‘All is safely gathered in, ere the winter storms begin’ *

Autumn colours beginning means it’s harvest time for foragers

I’ve written before about the ‘au cas où’ bag: the carrier you always have with you on a walk, ‘just in case’ something tasty turns up and demands to be taken home and eaten.

Well, at this time of year, that carrier isn’t ‘au cas où’ : anyone out walking round here is likely to be guilty of ‘going equipped’.  A fortnight ago, for instance, Mal and I went on a country stroll from Lieurac to Neylis.  We had with us a rucksack and two large bags, and we came home with just under 5 kilos of walnuts, scavenged from beneath the walnut trees along the path.  A walk through the hamlet of Bourlat just above Laroque produced a tidy haul of chestnuts too.

Yesterday, we Laroque walkers were among the vineyards of Belvèze-du-Razès.  The grapes had all been harvested in the weeks before, but luckily for us, some bunches remained on the endless rows of vines which lined the paths we walked along.  We felt no guilt as we gorged on this fruit all through the morning.  The grapes had either been missed at harvest-time, or hadn’t been sufficiently ripe.  They were unwanted – but not by us.

So many vines: there’ll be unharvested grapes there somewhere.

The walnuts we’re used to in the Ariège are replaced by almonds over in the Aude.  You have to be careful: non-grafted trees produce bitter almonds, not the sweet ones we wanted to find.  But most of us returned with a fine haul to inspect later.  Some of us found field mushrooms too.

Today, the destination of the Thursday walking group was the gently rising forested and pastoral country outside Foix known as la Barguillère.  It’s also known locally as an area richly provided with chestnut trees.  Any wild boar with any sense really ought to arrange to spend the autumn there, snuffling and truffling for the rich pickings.  We walked for 9 km or so, trying to resist the temptation to stop and gather under every tree we saw.  The ground beneath our feet felt nubbly and uneven as we trod our way over thousands of chestnuts, and the trees above threw further fruits down at us, popping and exploding as their prickly casings burst on the downward journey.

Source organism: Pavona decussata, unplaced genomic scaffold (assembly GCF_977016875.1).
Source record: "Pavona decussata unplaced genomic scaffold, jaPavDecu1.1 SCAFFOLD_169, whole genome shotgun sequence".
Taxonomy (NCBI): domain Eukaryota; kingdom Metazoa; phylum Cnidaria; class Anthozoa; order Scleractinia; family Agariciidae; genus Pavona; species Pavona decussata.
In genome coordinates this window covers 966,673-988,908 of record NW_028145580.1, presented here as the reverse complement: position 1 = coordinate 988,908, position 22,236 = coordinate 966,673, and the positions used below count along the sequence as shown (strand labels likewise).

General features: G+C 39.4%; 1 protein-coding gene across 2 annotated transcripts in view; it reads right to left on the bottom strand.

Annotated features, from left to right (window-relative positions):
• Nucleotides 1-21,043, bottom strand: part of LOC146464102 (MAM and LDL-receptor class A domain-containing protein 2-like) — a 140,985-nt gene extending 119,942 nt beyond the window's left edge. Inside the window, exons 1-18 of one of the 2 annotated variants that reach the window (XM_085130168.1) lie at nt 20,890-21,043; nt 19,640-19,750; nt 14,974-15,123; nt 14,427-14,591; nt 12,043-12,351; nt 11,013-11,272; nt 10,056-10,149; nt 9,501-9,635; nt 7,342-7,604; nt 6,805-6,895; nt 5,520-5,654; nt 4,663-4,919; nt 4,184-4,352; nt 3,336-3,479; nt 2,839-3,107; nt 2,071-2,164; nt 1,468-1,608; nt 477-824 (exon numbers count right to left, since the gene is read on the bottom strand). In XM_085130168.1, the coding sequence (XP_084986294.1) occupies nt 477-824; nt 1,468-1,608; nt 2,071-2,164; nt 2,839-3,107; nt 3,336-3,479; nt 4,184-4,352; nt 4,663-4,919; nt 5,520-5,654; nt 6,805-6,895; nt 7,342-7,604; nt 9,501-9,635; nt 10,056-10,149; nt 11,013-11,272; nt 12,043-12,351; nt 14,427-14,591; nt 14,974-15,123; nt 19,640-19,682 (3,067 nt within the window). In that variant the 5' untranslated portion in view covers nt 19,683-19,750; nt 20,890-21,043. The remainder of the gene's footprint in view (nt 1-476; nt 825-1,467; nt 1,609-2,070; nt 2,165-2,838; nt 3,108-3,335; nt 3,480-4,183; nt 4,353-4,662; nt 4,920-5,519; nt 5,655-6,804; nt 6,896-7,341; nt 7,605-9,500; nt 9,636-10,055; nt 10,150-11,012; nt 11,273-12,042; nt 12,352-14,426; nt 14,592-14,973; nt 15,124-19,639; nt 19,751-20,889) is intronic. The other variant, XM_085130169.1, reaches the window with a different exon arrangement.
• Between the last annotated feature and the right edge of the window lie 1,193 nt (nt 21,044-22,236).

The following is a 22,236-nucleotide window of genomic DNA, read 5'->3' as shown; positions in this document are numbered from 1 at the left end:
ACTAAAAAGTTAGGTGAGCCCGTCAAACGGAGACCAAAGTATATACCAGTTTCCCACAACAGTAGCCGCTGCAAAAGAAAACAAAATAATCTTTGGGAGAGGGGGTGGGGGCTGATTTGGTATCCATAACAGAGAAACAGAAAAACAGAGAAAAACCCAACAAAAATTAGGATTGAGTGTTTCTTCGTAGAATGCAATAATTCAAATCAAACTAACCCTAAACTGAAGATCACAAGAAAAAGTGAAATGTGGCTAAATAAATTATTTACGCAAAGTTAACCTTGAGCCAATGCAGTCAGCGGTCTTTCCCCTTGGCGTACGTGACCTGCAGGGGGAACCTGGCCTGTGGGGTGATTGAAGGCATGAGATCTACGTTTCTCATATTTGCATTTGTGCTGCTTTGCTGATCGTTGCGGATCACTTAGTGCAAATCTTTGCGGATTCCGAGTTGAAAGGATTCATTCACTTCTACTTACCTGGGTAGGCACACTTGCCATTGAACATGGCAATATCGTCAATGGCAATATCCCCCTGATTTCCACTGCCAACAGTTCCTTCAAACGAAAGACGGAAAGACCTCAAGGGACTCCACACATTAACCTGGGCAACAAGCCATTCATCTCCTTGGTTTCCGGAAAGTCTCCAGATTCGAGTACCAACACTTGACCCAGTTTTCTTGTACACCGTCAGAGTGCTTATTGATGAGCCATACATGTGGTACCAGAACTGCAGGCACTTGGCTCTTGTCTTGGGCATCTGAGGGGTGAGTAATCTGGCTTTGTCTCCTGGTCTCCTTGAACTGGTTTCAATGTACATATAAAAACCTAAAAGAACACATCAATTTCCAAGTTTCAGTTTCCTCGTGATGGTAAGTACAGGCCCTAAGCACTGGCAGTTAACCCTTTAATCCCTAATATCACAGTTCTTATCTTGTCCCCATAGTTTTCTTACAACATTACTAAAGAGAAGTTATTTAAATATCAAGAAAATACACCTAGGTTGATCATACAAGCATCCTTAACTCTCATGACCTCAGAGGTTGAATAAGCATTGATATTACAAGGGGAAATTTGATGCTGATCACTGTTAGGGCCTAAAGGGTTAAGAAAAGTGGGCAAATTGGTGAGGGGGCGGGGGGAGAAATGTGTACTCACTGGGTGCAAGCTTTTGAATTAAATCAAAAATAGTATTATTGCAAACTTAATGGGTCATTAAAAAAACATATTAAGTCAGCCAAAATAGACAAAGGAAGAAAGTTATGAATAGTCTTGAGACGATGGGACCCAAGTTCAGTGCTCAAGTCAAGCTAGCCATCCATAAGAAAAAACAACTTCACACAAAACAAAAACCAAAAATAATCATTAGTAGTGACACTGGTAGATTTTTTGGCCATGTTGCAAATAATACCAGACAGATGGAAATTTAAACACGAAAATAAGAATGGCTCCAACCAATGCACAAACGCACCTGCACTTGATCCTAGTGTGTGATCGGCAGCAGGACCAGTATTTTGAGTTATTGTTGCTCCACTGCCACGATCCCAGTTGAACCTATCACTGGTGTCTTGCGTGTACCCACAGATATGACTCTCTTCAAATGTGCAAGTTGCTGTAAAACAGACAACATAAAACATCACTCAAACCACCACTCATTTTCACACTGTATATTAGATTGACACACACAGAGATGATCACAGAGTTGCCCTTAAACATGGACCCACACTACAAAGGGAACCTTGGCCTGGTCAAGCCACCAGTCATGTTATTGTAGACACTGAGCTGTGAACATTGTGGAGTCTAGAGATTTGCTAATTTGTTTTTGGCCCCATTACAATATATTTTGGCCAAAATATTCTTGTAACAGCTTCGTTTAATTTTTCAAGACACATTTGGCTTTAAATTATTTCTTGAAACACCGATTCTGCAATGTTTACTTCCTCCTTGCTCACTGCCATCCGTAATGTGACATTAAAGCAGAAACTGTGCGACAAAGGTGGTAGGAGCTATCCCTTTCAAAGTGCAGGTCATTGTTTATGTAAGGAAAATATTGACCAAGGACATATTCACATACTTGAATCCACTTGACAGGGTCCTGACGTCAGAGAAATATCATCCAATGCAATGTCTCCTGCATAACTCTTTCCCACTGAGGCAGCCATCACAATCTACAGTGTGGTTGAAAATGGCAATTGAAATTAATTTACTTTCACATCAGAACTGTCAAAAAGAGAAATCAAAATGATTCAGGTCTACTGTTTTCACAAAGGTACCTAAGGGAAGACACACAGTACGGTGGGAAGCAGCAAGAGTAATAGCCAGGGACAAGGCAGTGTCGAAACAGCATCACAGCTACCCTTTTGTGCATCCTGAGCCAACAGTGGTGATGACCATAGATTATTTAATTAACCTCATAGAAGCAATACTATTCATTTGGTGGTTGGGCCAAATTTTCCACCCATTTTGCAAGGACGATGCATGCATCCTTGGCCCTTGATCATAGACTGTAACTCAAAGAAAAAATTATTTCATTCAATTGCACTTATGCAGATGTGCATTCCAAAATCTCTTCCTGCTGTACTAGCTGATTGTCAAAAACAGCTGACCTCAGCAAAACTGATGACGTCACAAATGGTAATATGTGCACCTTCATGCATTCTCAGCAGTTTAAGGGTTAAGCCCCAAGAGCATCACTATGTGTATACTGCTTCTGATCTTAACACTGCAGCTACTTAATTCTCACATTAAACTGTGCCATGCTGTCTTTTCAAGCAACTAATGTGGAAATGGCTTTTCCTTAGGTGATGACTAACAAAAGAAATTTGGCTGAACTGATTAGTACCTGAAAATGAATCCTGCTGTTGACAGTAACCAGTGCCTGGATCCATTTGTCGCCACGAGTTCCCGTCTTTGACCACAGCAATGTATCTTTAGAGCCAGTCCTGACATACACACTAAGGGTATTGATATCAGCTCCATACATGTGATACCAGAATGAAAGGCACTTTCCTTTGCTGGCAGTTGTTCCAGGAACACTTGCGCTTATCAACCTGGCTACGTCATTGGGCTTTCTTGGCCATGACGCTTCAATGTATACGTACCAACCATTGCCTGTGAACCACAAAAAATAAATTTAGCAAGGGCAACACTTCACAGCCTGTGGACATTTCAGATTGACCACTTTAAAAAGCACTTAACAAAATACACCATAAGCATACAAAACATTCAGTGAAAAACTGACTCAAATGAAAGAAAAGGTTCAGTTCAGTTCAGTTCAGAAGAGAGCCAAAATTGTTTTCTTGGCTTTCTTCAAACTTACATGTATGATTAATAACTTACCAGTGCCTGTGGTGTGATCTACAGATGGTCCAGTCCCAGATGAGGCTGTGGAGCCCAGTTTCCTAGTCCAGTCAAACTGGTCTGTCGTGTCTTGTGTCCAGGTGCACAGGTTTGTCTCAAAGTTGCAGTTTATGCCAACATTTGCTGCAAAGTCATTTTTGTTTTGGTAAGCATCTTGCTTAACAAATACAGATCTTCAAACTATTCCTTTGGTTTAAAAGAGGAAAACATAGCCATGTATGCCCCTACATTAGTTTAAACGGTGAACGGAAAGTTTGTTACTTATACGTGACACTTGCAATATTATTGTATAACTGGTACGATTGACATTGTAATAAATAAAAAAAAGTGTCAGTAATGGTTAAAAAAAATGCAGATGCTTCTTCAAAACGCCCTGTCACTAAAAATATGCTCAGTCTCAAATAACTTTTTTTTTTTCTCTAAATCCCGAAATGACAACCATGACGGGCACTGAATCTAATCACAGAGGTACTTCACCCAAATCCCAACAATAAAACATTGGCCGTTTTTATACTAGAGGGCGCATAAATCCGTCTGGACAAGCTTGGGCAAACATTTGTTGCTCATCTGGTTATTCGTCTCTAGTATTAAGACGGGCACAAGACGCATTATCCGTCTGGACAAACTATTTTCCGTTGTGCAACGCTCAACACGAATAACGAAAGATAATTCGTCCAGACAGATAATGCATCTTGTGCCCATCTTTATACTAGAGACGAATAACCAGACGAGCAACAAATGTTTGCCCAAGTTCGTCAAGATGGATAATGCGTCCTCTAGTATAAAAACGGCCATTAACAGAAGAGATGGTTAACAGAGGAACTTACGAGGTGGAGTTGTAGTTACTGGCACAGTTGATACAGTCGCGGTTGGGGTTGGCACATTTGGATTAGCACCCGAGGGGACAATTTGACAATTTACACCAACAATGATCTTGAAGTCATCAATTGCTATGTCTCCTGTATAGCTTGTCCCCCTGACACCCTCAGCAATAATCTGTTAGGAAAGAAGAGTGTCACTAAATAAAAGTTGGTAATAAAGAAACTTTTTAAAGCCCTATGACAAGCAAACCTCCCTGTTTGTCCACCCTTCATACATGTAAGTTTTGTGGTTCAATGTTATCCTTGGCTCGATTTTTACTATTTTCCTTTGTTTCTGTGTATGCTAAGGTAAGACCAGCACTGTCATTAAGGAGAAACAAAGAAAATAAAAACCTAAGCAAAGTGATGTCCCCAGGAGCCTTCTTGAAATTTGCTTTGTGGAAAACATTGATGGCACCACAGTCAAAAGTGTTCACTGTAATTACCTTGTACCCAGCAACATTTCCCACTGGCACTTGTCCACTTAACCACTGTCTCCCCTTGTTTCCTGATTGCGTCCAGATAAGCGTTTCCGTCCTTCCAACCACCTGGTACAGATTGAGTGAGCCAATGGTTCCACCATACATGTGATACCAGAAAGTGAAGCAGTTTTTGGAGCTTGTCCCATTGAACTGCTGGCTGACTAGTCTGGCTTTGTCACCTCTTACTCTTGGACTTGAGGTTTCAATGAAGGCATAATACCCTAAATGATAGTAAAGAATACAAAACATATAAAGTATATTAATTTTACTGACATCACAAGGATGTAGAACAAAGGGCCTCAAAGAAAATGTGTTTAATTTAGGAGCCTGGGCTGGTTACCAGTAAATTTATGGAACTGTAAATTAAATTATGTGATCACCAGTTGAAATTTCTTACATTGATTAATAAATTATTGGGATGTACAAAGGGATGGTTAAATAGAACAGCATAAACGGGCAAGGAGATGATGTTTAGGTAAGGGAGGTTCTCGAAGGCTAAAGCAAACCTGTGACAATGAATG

Just picture whole paths, thickly covered with chestnuts like this for dozens of yards at a time.

As our hike drew to an end, so did our supply of will-power.  We took our bags from our rucksacks and got stuck in.  So plentiful are the chestnuts here that you can be as picky as you like.  Only the very largest and choicest specimens needed to make it through our rigorous quality control.  I was restrained.  I gathered a mere 4 kilos.  Jacqueline and Martine probably each collected 3 times as much.  Some we’ll use, some we’ll give to lucky friends.

Only in France…. the serious business of chestnut harvesting

Now I’d better settle myself down with a dish of roasted chestnuts at my side, and browse through my collections of recipes to find uses for all this ‘Food for Free’.

I think these chestnuts represent Jacqueline, Martine and Maguy’s harvest.

* Two lines from an English hymn sung at Harvest Festival season: Come, ye thankful people, come’

8 thoughts on “‘All is safely gathered in, ere the winter storms begin’ *”

  1. Ah, I really miss the plentiful chestnuts in France. In my immediate vicinity chestnuts and walnuts grow, but are pretty rare. I need to find a good nut area near the German border for a weekend trip each year.

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  2. I love the food you find this time of year. Our apple tree has produced hundreds but my family now reckon they can’t fancy another apple crumble.
    The roast chestnuts sound gorgeous!

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  3. You can’t beat my recipe for creamy chestnut soup on a chill autumn evening. I haven’t found a local chestnut tree yet and my supply of roasted chestnuts from France is dwindling. Hmmmm I can see a weekend jaunt across the channel coming!

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